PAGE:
Silicon Valley, a land of dreamers, seems at first glance like the perfect place to build a company working with “magic internet money.” But Bitaccess CEO and co-founder Moe Adham told Techopia Live this week why he took the Ottawa-born company down to Silicon Valley and why, eventually, he came right back.
Adham got started in digital currencies such as bitcoin in 2011 when he had some free time to mine the emerging cryptocurrency.
“Back then, we were just a group of people on forums and Reddit joking around with our magic internet money,” he told Techopia Live.
He and his friends never expected digital currencies on blockchain to become what they are today: They’re a launching pad for tech firms through “initial coin offerings”; they provide the basis for “smart contracts”; and bitcoin itself has surpassed a value of $5,000 USD per unit.
Back in 2014, Bitaccess entered the market with their Bitcoin ATMs, or BTMs. Adham says the firm didn’t have a product in mind, they just wanted to reduce confusion about digital currencies by making it tangible, physical in some way.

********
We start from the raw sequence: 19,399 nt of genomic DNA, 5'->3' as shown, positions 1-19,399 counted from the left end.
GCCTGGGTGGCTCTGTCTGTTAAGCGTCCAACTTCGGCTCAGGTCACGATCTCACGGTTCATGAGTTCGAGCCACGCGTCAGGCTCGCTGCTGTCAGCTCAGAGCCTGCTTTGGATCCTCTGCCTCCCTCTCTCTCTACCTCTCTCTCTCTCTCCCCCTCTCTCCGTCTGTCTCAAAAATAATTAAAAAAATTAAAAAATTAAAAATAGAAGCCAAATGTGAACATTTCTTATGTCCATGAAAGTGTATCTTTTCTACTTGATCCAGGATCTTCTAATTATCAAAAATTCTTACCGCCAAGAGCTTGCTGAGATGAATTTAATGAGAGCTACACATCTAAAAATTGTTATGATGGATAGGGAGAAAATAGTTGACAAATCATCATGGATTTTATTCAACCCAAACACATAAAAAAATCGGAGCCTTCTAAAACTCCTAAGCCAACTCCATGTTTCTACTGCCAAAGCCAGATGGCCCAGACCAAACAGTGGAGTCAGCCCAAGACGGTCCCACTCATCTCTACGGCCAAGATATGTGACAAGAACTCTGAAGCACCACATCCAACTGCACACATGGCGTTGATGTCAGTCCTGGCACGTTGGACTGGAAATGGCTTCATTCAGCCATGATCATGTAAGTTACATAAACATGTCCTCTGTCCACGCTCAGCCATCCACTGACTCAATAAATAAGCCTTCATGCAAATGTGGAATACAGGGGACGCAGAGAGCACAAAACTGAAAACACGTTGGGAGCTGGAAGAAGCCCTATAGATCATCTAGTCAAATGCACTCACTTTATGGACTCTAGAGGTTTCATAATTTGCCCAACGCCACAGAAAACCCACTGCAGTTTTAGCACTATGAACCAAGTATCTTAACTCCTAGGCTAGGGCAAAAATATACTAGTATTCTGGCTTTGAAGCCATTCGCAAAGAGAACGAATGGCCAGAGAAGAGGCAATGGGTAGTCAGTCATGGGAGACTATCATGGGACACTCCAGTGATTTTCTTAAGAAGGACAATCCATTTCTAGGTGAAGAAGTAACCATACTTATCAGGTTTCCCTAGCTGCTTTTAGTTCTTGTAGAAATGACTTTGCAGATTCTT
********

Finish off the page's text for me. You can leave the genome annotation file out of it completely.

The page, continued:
Learn more about Bitaccess' BTMs and where they are today by reading last month's feature in the Techopia print edition
Later that year, the Bitaccess made its way down to Silicon Valley to partake in Y Combinator, one of the largest incubators of its kind for tech companies. There, Adham says they received invaluable mentorship, made useful connections and raised capital to fund their audacious dreams.
If the idea is big and polarizing enough, people in the Valley will latch on and make it happen Adham told Techopia Live.
“Silicon Valley, everyone wants to believe,” he said. And yet, the company didn’t stay in California. They came back.
We need to talk about Ottawa more, Adham says. The city has great talent, it’s affordable and liveable, and big ideas do happen here (Shopify, as usual, is the prime example).
To hear more of Adham’s thoughts about Ottawa tech and where the company is taking blockchain technology, watch the video above.